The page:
Research knowledge and skills in primary medical training – a crosssectional audit
Date of this Version
Internationally, medical education has either adopted, or is moving toward, a Masters level qualification at completion. This reflects the higher-level learning outcomes and potentially facilitation of thinking and decision-making required of medical graduates. In Australia, the main difference between bachelor and masters programs appears to be the level of research skills training. This study explores the characteristics of research training in medical schools and alignment with higher education qualification frameworks.
A cross-sectional audit was conducted of 22 medical schools in Australia and New Zealand, seeking information on: degree type, entry requirement, research knowledge and skills taught, teaching format, and barriers to offering students research experiences.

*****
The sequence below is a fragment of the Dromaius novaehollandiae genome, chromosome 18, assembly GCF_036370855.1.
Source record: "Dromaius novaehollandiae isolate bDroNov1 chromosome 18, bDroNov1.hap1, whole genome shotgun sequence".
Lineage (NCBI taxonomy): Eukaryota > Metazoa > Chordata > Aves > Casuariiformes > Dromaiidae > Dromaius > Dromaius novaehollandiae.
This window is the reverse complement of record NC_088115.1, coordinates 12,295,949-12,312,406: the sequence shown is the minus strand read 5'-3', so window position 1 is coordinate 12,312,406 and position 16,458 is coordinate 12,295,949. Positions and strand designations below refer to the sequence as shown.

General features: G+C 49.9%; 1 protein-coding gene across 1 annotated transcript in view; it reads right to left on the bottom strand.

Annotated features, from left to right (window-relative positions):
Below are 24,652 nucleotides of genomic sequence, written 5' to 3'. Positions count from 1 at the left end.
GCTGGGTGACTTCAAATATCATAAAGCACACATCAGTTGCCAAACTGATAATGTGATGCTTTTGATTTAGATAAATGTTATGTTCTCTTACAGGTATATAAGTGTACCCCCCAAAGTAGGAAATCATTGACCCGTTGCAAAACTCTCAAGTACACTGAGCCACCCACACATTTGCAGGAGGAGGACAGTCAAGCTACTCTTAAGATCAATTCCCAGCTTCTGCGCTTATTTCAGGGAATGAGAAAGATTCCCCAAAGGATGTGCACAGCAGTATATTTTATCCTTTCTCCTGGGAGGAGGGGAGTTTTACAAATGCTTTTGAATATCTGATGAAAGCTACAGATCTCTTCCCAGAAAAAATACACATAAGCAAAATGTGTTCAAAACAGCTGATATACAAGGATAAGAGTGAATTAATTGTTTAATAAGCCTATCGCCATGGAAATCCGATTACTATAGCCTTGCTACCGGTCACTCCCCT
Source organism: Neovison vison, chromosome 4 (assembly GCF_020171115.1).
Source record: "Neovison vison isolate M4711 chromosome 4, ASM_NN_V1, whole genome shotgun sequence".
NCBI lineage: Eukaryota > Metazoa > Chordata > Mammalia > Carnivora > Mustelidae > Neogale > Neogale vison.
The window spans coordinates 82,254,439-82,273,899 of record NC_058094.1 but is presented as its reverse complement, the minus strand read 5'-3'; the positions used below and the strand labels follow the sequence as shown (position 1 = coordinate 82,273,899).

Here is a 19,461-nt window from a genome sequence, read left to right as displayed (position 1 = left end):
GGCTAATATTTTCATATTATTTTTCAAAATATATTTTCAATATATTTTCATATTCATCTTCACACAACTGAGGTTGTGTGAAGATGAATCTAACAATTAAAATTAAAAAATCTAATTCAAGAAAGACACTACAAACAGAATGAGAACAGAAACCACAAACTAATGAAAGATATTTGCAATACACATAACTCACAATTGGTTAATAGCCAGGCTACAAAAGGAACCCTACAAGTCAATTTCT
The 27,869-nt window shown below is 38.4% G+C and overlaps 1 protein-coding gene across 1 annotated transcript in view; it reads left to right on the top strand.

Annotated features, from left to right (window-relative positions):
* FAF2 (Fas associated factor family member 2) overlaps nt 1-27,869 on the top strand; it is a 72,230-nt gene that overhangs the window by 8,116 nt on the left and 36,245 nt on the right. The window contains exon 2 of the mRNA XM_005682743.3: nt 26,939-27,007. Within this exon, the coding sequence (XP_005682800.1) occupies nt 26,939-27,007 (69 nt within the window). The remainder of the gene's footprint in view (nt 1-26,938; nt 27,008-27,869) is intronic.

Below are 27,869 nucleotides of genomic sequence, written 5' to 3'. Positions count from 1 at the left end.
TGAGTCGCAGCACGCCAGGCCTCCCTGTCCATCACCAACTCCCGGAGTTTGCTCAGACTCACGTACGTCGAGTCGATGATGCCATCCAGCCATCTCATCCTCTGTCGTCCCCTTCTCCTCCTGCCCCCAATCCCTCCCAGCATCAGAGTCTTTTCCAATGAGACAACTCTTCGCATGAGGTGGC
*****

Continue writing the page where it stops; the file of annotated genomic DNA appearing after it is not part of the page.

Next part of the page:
Information about 15 medical programs was obtained, with Australian Qualifications Framework or New Zealand Qualifications Framework Level 7, 8 or 9E outcomes. All included a variety of teaching methods on biomedical ethics, principles of evidence-based practice, and search strategies for medical evidence, critical appraisal of the literature and disease surveillance/epidemiology. Small projects were available in all programs, although voluntary in Level 7/8 programs and mandatory in Level 9E programs.
There appear to be few differences in research training and learning outcomes from Level 7 and Level 9E programs, although Level 9E programs have a more systematic approach and assurance that all graduates can achieve the higher outcomes. Barriers to successful implementation relate to finding curriculum space and sufficient research training capacity for all medical students.
This document has been peer reviewed.